The day after Johnny Cash died, I wrote that the picture you see here was the greatest rock photo ever taken.
I didn't think much about it when I wrote that, because that's been my feeling since my surprise when I first saw it many years ago. But I did think about it later. What makes this photo so great, better than the thousands and thousands of others (some much better known) of musicians obscure and famous?
The picture's impact is obvious. Even though Cash was more of a country star, the attitude is all rock-n-roll. It's not a picture you'd show your mother, even if (maybe especially if) she's a Johnny Cash fan. Sure, there are thousands of photographs of celebrities giving the finger. Almost all of them are contrived, either stone-faced or with the tongue lolling out: "Look at me, ooh, I'm so dangerous," or "Oh, you paparazzi are so bothersome." They're dishonest, posed, and lack energy.
Not Johnny, even though the photo is contrived. The story (at least the most believable one) is that photographer Jim Marshall, snapping pictures of Cash before a concert at San Quentin Prison, asked Cash for a shot "for the warden," and got this result. So it was contrived, yet also spontaneous, which is the essence of rock music too.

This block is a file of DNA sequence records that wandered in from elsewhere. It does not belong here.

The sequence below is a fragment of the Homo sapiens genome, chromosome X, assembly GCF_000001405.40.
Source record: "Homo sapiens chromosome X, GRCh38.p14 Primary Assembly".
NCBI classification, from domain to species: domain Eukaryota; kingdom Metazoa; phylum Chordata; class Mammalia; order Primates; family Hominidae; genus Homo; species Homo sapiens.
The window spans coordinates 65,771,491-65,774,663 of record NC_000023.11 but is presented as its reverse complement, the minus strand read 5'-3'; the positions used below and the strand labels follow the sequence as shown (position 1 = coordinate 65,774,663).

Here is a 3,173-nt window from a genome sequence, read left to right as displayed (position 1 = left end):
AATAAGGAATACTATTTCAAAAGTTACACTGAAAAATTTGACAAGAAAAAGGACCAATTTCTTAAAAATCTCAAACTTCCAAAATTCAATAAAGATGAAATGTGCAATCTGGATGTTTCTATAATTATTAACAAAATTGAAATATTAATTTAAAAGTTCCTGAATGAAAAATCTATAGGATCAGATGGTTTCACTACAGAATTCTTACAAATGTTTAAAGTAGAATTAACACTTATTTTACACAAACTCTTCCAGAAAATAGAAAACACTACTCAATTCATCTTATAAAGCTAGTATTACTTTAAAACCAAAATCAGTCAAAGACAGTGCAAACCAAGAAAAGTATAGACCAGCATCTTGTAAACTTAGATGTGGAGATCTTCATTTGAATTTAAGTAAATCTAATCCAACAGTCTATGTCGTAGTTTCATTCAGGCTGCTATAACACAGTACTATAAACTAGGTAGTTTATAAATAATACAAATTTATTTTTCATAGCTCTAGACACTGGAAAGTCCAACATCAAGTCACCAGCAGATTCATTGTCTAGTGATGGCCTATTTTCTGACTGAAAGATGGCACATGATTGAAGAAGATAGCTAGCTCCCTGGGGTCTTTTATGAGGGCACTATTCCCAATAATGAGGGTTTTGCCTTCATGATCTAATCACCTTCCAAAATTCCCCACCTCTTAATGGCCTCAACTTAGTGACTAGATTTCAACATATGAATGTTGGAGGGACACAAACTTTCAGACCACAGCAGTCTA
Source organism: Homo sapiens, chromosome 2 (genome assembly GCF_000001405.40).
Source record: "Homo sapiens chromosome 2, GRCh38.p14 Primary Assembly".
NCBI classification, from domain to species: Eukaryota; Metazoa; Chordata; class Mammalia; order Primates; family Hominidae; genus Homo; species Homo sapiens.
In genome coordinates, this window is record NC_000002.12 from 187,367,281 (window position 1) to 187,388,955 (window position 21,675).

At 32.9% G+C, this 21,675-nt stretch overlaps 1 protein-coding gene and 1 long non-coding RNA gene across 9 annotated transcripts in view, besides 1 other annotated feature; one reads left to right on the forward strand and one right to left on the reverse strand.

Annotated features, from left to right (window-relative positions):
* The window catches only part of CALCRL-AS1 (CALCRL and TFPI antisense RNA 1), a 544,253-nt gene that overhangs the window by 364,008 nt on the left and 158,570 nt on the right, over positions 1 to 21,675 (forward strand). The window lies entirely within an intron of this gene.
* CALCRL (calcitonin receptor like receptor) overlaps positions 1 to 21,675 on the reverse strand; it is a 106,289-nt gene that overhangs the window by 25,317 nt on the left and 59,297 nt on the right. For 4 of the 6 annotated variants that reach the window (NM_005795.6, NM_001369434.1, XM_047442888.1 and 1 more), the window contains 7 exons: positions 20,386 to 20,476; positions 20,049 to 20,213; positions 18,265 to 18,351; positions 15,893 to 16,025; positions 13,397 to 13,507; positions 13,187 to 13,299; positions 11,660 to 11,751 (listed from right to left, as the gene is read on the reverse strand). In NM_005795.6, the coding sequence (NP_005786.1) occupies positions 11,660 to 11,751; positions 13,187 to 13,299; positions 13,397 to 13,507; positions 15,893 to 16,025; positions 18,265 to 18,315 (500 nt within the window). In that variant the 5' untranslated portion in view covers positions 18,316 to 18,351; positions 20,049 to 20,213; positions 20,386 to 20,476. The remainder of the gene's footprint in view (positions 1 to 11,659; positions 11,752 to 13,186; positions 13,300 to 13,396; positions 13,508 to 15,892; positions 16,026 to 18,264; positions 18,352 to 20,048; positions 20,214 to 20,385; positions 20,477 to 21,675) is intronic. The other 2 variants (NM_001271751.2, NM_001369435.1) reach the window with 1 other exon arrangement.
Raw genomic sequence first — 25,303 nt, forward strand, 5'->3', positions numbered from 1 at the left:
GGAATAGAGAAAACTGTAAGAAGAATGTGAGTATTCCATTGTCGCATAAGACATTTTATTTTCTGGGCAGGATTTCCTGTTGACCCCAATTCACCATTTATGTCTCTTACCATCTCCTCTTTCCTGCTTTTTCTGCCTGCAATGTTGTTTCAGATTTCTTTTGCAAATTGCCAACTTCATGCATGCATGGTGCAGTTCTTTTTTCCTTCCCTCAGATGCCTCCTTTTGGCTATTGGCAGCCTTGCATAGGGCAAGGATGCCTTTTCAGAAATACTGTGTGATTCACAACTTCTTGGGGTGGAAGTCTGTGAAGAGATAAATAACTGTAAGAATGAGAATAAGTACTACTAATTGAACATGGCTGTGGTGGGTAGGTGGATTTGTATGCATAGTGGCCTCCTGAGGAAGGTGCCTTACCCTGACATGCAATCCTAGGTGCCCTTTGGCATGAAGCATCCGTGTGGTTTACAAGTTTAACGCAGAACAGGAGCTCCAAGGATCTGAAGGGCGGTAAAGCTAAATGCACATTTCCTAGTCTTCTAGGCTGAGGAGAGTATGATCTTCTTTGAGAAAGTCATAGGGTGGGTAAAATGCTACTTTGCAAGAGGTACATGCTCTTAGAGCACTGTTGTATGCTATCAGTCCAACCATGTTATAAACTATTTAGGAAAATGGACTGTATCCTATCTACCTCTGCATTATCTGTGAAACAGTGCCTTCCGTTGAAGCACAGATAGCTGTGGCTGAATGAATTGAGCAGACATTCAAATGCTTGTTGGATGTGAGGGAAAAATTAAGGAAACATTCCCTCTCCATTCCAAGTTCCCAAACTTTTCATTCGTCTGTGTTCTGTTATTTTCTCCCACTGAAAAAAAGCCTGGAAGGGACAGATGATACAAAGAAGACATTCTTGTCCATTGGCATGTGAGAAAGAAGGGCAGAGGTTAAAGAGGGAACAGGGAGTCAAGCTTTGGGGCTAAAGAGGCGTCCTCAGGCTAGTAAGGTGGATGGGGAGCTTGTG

You might think this is a picture of the young-punk Johnny Cash of the '50s, but it's from 15 years into his career, in 1969, when he was pushing 40. He'd already gone through addiction and recovery, divorce and remarriage, a string of #1 hits and a popular TV show. He was at the top of his career, when Americans bought more of his records than those of the Beatles or anyone else—5% of all records sold that year, apparently.
But it's more timeless than that. Even if you knew nothing about the photo's history, or even that it's Johnny Cash, it's still great. Other famous photos acquire mystique because their subjects are dead, or they represent a bygone era, or they're set up to make a statement. Very few rock photos transcend that, and this one of Johnny Cash does it best.
Here, there's no need for context. The guitar and swanky strap, the blur of motion, the casual collared shirt (both elegant and probably sweaty), the flip of dark hair, and that face. It could be 1955 or 2003; a makeshift prison stage, a giant concert arena, or a recording studio; an anonymous sidewalk busker or the biggest star in the world. Whoever that guy is, he rocks, and when he gives you the finger, he bloody well means it.
Page BBEdited on 7-Mar-06 (originally posted 13-Sep-03)